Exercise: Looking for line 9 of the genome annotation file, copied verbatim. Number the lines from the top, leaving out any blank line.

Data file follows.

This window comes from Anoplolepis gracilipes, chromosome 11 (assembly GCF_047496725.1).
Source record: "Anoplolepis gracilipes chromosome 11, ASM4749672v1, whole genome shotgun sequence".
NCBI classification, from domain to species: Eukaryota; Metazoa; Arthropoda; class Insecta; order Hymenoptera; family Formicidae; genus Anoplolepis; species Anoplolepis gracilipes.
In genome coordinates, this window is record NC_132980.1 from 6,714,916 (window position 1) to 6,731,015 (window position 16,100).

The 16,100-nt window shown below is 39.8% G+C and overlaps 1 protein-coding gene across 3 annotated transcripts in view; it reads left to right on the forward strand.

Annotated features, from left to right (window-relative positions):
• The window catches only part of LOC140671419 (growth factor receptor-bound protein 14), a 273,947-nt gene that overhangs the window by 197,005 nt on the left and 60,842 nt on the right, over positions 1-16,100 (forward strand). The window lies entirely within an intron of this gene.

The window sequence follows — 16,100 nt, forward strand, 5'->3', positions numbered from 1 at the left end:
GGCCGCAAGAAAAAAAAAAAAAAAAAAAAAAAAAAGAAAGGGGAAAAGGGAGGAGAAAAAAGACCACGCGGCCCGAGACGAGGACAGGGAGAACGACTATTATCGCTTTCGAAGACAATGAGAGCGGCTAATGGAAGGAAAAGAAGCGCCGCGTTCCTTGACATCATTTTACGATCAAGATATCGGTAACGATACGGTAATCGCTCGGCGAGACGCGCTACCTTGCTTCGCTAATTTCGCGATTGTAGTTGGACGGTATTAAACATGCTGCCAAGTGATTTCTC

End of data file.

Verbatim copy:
GGCCGCAAGAAAAAAAAAAAAAAAAAAAAAAAAAAGAAAGGGGAAAAGGGAGGAGAAAAAAGACCACGCGGCCCGAGACGAGGACAGGGAGAACGACTATTATCGCTTTCGAAGACAATGAGAGCGGCTAATGGAAGGAAAAGAAGCGCCGCGTTCCTTGACATCATTTTACGATCAAGATATCGGTAACGATACGGTAATCGCTCGGCGAGACGCGCTACCTTGCTTCGCTAATTTCGCGATTGTAGTTGGACGGTATTAAACATGCTGCCAAGTGATTTCTC